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Spurs have benefitted from signing the likes of Modric and Bale and then selling them to Real Madrid, but they were prepared to invest in the first place. Newcastle, by rummaging around the bargain bins on a more regular basis, were more likely to struggle to make a return on those players as many failed to make the grade. Overall Spurs have made a profit of £324 million whereas Newcastle have only made £180 million.

One area where Newcastle have benefitted from Ashley’s ownership is that he paid off the club’s loans and lent the club money interest free. This has resulted in Newcastle only paying £8 million in interest over the decade compared to £55 million at Spurs.

The downside of this is that because it is his own money he had been lending, Ashley has been overly cautious in financially supporting the club once his initial enthusiasm waned.

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Spurs have borrowed money most years, and this has been used to fund infrastructure projects as well as the transfer market. Under Ashley, Newcastle have borrowed a net £4 million in the last 7 years, and this was mainly in 2016/17 as the owner needed the club to return to the Premier League to have a chance of selling it for his desired price of £400 million.

Transfer Market

Both clubs have a reputation for caution in the transfer market and this is reflected in the figures. Newcastle have outspent Spurs in terms of recruitment three times in the last decade (and this is likely to be repeated in 2018/19 too), but overall Spurs have spent £564 million in the period compared to just £331 million by Newcastle.

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Net spend is a topic that gets many Newcastle fans into an anti-Ashley frenzy, and here they have some justification.

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In the first eight years of Mike Ashley’s ownership, there was a net overall spend of just £5.6 million, whereas Spurs net spend was £81 million, despite the sales of Bale and Modric.

Summary

First of all credit should be given to Spurs for having a plan, they wanted to move to the next level in the Premier League, and through excellent recruitment and good cost control they’ve managed to become a club that is expected to challenge for UEFA cup competitions each year.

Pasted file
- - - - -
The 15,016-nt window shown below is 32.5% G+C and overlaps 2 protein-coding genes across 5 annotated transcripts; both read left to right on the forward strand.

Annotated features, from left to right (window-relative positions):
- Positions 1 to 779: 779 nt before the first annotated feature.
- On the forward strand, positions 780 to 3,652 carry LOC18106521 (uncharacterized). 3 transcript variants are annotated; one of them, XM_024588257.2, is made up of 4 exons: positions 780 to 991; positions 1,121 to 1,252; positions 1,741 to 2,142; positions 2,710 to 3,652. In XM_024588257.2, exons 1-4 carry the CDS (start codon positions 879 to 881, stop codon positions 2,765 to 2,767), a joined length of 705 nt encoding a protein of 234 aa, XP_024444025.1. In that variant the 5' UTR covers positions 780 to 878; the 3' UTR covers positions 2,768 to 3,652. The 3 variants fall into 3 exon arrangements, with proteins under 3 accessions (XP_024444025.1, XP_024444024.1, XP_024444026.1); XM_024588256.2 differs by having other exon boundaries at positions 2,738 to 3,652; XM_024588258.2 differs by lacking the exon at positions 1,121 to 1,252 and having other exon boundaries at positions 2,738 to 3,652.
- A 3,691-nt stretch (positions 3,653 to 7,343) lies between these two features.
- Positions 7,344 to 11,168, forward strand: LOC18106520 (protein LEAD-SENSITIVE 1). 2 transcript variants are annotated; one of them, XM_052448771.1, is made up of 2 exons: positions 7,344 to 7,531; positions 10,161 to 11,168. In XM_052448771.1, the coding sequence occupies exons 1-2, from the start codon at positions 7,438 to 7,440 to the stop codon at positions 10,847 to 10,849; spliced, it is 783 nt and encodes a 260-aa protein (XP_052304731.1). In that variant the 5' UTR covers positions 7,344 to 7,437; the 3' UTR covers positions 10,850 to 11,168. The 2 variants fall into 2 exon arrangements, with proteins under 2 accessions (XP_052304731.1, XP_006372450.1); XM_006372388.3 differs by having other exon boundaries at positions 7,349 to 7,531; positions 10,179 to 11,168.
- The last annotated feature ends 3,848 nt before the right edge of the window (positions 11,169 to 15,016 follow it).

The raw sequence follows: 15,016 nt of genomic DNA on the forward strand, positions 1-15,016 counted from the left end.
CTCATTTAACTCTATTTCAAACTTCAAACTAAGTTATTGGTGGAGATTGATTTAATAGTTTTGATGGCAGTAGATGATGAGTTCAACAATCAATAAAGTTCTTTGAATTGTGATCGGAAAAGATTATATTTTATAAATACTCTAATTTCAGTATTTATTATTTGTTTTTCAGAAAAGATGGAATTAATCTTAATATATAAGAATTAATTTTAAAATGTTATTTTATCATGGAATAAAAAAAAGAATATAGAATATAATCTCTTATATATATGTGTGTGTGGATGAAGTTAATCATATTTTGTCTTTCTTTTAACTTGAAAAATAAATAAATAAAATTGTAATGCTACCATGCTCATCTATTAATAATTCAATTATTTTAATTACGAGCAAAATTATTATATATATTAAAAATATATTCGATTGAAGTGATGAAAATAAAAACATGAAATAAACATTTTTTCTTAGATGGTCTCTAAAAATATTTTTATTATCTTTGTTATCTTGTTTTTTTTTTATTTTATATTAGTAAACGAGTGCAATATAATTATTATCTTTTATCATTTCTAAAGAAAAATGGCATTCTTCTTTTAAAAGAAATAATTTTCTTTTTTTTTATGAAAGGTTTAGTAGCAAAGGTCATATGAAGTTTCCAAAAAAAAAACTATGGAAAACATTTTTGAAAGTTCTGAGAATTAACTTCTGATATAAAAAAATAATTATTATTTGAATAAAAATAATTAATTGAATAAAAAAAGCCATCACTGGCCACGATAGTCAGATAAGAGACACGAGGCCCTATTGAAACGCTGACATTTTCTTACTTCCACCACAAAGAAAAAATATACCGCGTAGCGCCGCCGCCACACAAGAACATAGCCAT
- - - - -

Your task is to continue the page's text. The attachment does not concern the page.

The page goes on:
Ashley’s ownership of Newcastle is baffling. If he wanted to make a fortune by selling the club at a healthy profit, then refusing to invest in the assets that generate the best return, in the form of players, has come back to bite him in the bum.

When he acquired the club in 2007 it was in a prime position to challenge for the top four regularly. Whether he took the eye off the ball (Daniel Levy’s investment in Spurs is 24/7) due to the other elements of his business empire, or a belief that his successful methods in running his retail empire could be transferred to a football club, is unclear.

With the Big Six clubs being worth at least £1 billion each, and Ashley hawking Newcastle around for about £350 million, his period of ownership has cost him hundreds of millions due to his focus on spending as little as possible to keep the club in the Premier League instead of one of ambition on the pitch.

The last decade has been a lost one for Newcastle, and the problem is it is a situation that cannot be seen to be reversed under the present management, and even a new owner, given the wage constraints of the Premier League’s STCC rules which are aimed at reinforcing the status quo in terms of the Big Six, will face an almost impossible task at breaking through the glass ceiling.

The Ashley Years Table

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QPR FFP Fine: Everything Counts in Large Amounts

Imagine someone stealing £170 million from you, and the culprit eventually is fined a tenth of that sum having spent all the money elsewhere. That’s how Derby County and their fans are feeling following the EFL Financial Fair Play verdict against QPR.

On 24 May 2014, in the 90th minute of the Championship play off final against Derby County, (Sir) Bobby Zamora scored the only goal of the game to achieve promotion for Queens Park Rangers.

Had QPR complied with FFP properly, it is highly unlikely that Zamora would have been part of the QPR team, after the club was relegated the previous season from the Premier League, along with the likes of Rob Green, Joey Barton, Nedum Onuoha on big wages from the higher division.

In 2013/14 QPR signed players of the calibre of Charlie Austin, Danny Simpson, Richard Dunne, Gary O’Neill and Matt Phillips, as well as Niko Krancjcar, Ravel Morrison, & Beoit Assou-Ekotto on loan, as Harry Redknapp did what Harry Redknapp does best with a large amount of someone else’s money.